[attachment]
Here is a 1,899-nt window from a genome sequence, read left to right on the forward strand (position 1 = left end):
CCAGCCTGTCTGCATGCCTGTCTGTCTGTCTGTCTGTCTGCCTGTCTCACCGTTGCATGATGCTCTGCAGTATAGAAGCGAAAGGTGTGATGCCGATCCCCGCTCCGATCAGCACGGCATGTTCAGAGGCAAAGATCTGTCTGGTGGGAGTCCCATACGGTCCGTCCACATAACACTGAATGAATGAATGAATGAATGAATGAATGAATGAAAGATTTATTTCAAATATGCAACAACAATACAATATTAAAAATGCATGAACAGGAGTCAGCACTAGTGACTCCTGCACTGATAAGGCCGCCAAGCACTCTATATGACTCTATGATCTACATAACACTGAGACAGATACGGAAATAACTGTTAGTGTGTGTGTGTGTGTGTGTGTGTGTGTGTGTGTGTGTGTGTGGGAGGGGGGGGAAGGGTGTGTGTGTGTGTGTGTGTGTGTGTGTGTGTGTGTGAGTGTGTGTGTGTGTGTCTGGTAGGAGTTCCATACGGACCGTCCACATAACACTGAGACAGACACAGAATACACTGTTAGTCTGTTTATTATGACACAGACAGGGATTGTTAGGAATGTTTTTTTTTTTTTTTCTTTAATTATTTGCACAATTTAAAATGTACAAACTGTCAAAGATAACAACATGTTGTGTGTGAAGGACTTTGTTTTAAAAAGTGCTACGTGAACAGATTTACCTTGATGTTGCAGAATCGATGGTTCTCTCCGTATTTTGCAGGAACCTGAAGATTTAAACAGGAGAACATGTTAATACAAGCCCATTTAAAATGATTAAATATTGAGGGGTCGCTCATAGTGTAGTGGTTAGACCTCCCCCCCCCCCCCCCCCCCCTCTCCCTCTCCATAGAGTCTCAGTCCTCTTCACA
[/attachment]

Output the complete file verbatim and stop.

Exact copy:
Here is a 1,899-nt window from a genome sequence, read left to right on the forward strand (position 1 = left end):
CCAGCCTGTCTGCATGCCTGTCTGTCTGTCTGTCTGTCTGCCTGTCTCACCGTTGCATGATGCTCTGCAGTATAGAAGCGAAAGGTGTGATGCCGATCCCCGCTCCGATCAGCACGGCATGTTCAGAGGCAAAGATCTGTCTGGTGGGAGTCCCATACGGTCCGTCCACATAACACTGAATGAATGAATGAATGAATGAATGAATGAATGAAAGATTTATTTCAAATATGCAACAACAATACAATATTAAAAATGCATGAACAGGAGTCAGCACTAGTGACTCCTGCACTGATAAGGCCGCCAAGCACTCTATATGACTCTATGATCTACATAACACTGAGACAGATACGGAAATAACTGTTAGTGTGTGTGTGTGTGTGTGTGTGTGTGTGTGTGTGTGTGTGTGGGAGGGGGGGGAAGGGTGTGTGTGTGTGTGTGTGTGTGTGTGTGTGTGTGTGAGTGTGTGTGTGTGTGTCTGGTAGGAGTTCCATACGGACCGTCCACATAACACTGAGACAGACACAGAATACACTGTTAGTCTGTTTATTATGACACAGACAGGGATTGTTAGGAATGTTTTTTTTTTTTTTTCTTTAATTATTTGCACAATTTAAAATGTACAAACTGTCAAAGATAACAACATGTTGTGTGTGAAGGACTTTGTTTTAAAAAGTGCTACGTGAACAGATTTACCTTGATGTTGCAGAATCGATGGTTCTCTCCGTATTTTGCAGGAACCTGAAGATTTAAACAGGAGAACATGTTAATACAAGCCCATTTAAAATGATTAAATATTGAGGGGTCGCTCATAGTGTAGTGGTTAGACCTCCCCCCCCCCCCCCCCCCCCTCTCCCTCTCCATAGAGTCTCAGTCCTCTTCACA